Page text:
Never Plant These Invasive Shrubs (and What to Grow Instead!)

Every editorial product is independently selected, though we may be compensated or receive an affiliate commission if you buy something through our links. Ratings and prices are accurate and items are in stock as of time of publication.

Find out which invasive shrubs you should avoid planting in your landscape and alternative native shrubs to replace them with.

Alternatives To Invasive ShrubsBill Leaman
Plant winterberry holly instead of pyracantha, which can be invasive in many areas.

Exotic invasive shrubs pose a threat to natural areas. The qualities that make them attractive and low maintenance also allow them to survive and spread when they jump the garden fence into the woods and fields. Once there, they outcompete native plants that are vital to the survival of wildlife. Removing any invasive shrubs already in your yard can be easier said than done. Some are still commonly sold at garden centers and have design value in the landscape. And some even offer food for birds or butterflies, so it might seem counterintuitive to eliminate them. Remember, though, that even if some wildlife benefit from these shrubs, they can destroy habitat for many other species. In the big picture, native plants provide the best wildlife habitat.

Luckily, there are great native alternatives to invasive shrubs that can play the same role in the landscape.

Psst—check out the worst poisonous and invasive plants for your yard.

Invasive Shrubs: Butterfly Bush

butterfly bushCourtesy Linda Wright
Fritillary butterflies on a butterfly bush

Renowned for its ability to attract butterflies, butterfly bush has become invasive in the Pacific Northwest and much of the East. If you want to grow this plant, look for sterile, seedless cultivars like Blue Chip.

Butterfly bush alternatives: Buttonbush, New Jersey tea, summersweet and elderberry are excellent shrub alternatives for the East; all are irresistible to butterflies. Elderberry works in the West, too, along with western spirea, California lilac, blackbrush and other ceanothus species. And unlike butterfly bush, which doesn’t support caterpillars, many of these shrubs are also caterpillar host plants.

Invasive Shrubs: Burning Bush

Shrubs of the Euonymus alatus with autumn leaves in parkanmbph/Getty Images
Burning bush (Euonymus alatus)

This ubiquitous shrub is popular for its deep red fall foliage, but it’s a woodland invasive in the East, Midwest and South.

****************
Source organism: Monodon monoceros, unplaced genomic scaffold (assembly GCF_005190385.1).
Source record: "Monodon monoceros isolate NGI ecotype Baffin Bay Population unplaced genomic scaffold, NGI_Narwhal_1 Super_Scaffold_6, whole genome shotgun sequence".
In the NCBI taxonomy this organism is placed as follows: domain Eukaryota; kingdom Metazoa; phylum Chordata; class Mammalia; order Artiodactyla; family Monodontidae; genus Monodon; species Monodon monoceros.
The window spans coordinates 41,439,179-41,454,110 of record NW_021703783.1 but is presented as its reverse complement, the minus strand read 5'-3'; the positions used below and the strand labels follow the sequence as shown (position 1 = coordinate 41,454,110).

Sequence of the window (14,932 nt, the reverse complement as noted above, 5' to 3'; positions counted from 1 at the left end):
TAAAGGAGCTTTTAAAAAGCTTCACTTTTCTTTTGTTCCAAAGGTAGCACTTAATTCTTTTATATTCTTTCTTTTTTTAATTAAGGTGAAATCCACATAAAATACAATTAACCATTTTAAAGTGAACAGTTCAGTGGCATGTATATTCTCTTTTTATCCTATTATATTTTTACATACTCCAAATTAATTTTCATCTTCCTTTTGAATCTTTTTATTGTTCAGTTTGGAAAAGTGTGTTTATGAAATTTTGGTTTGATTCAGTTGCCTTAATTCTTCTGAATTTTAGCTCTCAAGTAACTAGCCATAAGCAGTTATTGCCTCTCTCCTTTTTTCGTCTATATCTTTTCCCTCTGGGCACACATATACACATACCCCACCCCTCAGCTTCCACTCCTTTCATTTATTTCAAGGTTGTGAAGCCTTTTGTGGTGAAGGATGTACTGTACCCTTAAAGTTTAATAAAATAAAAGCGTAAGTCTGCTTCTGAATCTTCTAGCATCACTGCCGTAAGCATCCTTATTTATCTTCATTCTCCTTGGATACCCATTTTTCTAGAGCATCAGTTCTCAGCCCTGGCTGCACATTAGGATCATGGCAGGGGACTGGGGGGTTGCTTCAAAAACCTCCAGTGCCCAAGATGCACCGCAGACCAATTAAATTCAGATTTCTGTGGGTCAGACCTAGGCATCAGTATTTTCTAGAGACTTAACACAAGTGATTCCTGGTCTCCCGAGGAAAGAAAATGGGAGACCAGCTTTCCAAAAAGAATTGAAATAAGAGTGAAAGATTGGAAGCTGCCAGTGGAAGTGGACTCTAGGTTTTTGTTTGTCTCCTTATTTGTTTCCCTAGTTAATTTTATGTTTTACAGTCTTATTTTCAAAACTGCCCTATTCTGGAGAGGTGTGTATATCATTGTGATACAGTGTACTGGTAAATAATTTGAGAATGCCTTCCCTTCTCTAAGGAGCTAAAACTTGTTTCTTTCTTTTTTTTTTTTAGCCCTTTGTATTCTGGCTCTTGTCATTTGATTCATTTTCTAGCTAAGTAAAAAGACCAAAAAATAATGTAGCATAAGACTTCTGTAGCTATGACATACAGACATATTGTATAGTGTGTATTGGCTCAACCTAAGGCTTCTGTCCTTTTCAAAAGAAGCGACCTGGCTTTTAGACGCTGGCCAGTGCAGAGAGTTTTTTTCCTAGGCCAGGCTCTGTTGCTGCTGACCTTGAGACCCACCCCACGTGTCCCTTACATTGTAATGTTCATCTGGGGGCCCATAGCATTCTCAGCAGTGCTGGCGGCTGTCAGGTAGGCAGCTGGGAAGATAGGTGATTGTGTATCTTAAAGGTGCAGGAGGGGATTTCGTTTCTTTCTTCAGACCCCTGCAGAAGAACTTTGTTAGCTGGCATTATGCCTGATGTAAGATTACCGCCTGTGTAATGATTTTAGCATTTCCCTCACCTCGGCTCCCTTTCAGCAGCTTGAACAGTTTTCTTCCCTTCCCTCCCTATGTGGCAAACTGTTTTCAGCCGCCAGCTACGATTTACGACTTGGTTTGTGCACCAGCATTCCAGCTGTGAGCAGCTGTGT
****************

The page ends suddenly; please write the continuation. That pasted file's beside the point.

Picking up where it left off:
Burning Bush Alternatives: Native shrubs that provide an equally stunning scarlet display include blueberry, sweetspire and fothergilla. These vibrant alternatives also offer nectar to pollinators, berries for birds or even both.

Check out the top 10 summer flowering shrubs for full sun.

Invasive Shrubs: Japanese Barberry and Pyracantha

Alternatives To Invasive ShrubsSteve and Dave Maslowski
Plant dogwood (pictured above) instead of barberry.

These invasive shrubs feature bright red or orange berries. Birds eat them and spread the seeds beyond the garden, where they germinate and dominate. Barberry is invasive in the Northeast, the Great Lakes area and parts of the Northwest, while pyracantha is a problem in California, Texas and parts of the Deep South.

Barberry and pyracantha alternatives: Many native berry-producing shrubs are better choices, including winterberry holly, elderberry, chokeberry, native viburnums, dogwoods, blueberry, bayberry, wax myrtle, Oregon grape and manzanita. Spicebush has red berries and is also unpalatable to deer, just like these two invasives.

Grow native ornamental grasses for birds and butterflies.

Other Invasives to Avoid

Buckthorn, invasive plantsJeff Wallager/Getty Images
Buckthorn is shown in early fall in Minnesota.

You might have invasive shrubs on your property that aren’t sold in nurseries and that you didn’t deliberately plant. With these long-established invasives, it’s important to put something in their place after removal so that the invasive plant doesn’t come right back. Multiflora rose, Russian or autumn olive, Himalayan blackberry, buckthorn, and privet or bush honeysuckle should all be removed and replaced.

Alternatives: Try any combination of native plants that suits the landscape and offers benefits for wildlife. Carolina rose, highbush blueberry, hawthorn and witch hazel are all good alternatives.

Next, check out the top 10 small shrubs for small spaces.

Popular Videos

David Mizejewski
David Mizejewski is a naturalist with the National Wildlife Federation, as well as a nationally recognized media personality and speaker. He is the author of the book Attracting Birds, Butterflies, and Other Backyard Wildlife.